Around 57,000 more Canadians had registered pension plans in 2020 than in the previous year, according to Statistics Canada.
Nearly 6.6 million Canadians had a registered pension plan in 2020, up by 57,000 (0.9%) from 2019, the agency said.
The increases came in Quebec (33,000), Ontario (25,200) and British Columbia (16,800), while fewer workers in Alberta (-23,400) and in Newfoundland and Labrador (-3,500) had pensions.
Defined-benefit (DB) plans continue to make up the lion’s share of pensions in Canada. Around 4.4 million Canadians were covered by DB plans in 2020, a 1.7% increase from the previous year.
Defined-contribution (DC) plans accounted for 18.4% of registered pensions after losing about 7,300 members, or 0.6%, year over year.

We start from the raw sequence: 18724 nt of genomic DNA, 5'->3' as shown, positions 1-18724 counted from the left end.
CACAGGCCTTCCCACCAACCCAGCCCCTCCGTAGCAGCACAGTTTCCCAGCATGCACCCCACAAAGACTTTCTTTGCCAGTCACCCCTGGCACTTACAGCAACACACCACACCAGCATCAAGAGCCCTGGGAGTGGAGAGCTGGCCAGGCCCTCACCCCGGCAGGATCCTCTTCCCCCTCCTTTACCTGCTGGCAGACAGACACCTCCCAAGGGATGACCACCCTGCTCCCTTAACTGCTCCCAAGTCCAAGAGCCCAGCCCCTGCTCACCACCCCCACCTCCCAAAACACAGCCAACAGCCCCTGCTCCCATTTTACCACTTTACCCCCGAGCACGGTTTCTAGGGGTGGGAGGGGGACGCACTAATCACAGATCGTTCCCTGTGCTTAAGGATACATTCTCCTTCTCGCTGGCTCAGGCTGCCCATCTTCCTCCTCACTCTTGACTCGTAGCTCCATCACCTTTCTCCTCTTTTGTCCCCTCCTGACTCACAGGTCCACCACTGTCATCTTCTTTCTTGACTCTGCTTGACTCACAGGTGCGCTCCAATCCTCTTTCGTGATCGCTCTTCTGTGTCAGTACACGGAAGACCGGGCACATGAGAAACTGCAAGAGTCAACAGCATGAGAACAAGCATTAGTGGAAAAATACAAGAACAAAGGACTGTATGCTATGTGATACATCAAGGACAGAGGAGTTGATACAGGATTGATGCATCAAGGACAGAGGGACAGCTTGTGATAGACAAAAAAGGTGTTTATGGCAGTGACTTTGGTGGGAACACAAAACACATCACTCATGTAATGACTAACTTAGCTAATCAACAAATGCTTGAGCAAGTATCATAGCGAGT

The growth in registered pensions came from the public sector, which added more than 60,000 participants (1.7%). Private sector membership declined by just under 3,100 members (-0.1%) in 2020.
Almost four in 10 (39.7%) workers in Canada were covered by a registered pension in 2020, up from 37.1% in 2019.
“The increase in the coverage ratio was due to a decrease in labour force numbers, attributable to the pandemic, rather than an increase in the membership in the registered pension plans,” StatsCan said.
“This level of coverage was last seen in 2001 (40.2%), then trended downward before having a peak year in 2009 (39.4%), after which point it resumed its downward trend.”
As the economy recovers from the pandemic, adding non-union jobs in sectors such as retail and accommodation, coverage rates are expected to drop, the agency said.